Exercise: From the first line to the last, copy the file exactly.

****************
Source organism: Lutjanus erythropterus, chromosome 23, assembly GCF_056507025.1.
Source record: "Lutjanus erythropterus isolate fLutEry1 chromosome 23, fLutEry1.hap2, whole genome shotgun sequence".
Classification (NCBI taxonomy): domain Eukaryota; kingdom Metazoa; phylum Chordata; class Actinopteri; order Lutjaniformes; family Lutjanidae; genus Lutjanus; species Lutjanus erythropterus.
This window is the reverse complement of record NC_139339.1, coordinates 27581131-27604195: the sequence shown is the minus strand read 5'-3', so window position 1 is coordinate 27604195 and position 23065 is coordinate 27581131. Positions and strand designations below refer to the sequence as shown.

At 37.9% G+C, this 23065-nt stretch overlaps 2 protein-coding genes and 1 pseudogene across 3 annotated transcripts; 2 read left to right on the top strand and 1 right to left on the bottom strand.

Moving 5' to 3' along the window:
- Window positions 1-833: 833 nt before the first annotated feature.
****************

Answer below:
Source organism: Lutjanus erythropterus, chromosome 23, assembly GCF_056507025.1.
Source record: "Lutjanus erythropterus isolate fLutEry1 chromosome 23, fLutEry1.hap2, whole genome shotgun sequence".
Classification (NCBI taxonomy): domain Eukaryota; kingdom Metazoa; phylum Chordata; class Actinopteri; order Lutjaniformes; family Lutjanidae; genus Lutjanus; species Lutjanus erythropterus.
This window is the reverse complement of record NC_139339.1, coordinates 27581131-27604195: the sequence shown is the minus strand read 5'-3', so window position 1 is coordinate 27604195 and position 23065 is coordinate 27581131. Positions and strand designations below refer to the sequence as shown.

At 37.9% G+C, this 23065-nt stretch overlaps 2 protein-coding genes and 1 pseudogene across 3 annotated transcripts; 2 read left to right on the top strand and 1 right to left on the bottom strand.

Moving 5' to 3' along the window:
- Window positions 1-833: 833 nt before the first annotated feature.